Author(s): Dos Santos AL
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Abstract The treatment of infections caused by fungi and trypanosomatids is difficult due to the eukaryotic nature of these microbial cells, which are similar in several biochemical and genetic aspects to host cells. Aggravating this scenario, very few antifungal and anti-trypanosomatidal agents are in clinical use and, therefore, therapy is limited by drug safety considerations and their narrow spectrum of activity, efficacy and resistance. The search for new bioactive agents against fungi and trypanosomatids has been expanded because progress in biochemistry and molecular biology has led to a better understanding of important and essential pathways in these microorganisms including nutrition, growth, proliferation, signaling, differentiation and death. In this context, proteolytic enzymes produced by these eukaryotic microorganisms are appointed and, in some cases, proven to be excellent targets for searching novel natural and/or synthetic pharmacological compounds, in order to cure or prevent invasive fungal/trypanosomatid diseases. With this task in mind, our research group and others have focused on aspartic-type proteases, since the activity of this class of hydrolytic enzymes is directly implicated in several facets of basic biological processes of both fungal and trypanosomatid cells as well as due to the participation in numerous events of interaction between these microorganisms and host structures. In the present paper, a concise revision of the beneficial effects of aspartic protease inhibitors, with emphasis on the aspartic protease inhibitors used in the anti-human immunodeficiency virus therapy, will be presented and discussed using our experience with the following microbial models: the yeast Candida albicans, the filamentous fungus Fonsecaea pedrosoi and the protozoan trypanosomatid Leishmania amazonensis.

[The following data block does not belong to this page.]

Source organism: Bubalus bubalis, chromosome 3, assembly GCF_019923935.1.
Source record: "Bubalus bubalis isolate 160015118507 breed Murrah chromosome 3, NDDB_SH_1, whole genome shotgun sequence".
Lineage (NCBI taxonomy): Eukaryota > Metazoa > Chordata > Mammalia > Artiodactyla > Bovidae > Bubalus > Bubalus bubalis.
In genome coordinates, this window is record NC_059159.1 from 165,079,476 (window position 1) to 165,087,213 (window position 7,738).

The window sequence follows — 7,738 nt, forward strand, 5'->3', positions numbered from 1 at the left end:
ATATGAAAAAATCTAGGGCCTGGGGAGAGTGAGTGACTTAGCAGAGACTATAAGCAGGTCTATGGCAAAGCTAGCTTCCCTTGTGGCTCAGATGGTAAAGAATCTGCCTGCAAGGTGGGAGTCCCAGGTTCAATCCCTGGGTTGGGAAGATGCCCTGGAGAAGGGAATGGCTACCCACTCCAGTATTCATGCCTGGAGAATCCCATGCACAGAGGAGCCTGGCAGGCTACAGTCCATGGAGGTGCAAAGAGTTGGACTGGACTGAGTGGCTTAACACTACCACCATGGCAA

This article was published in World J Biol Chem
and referenced in Journal of Antimicrobial Agents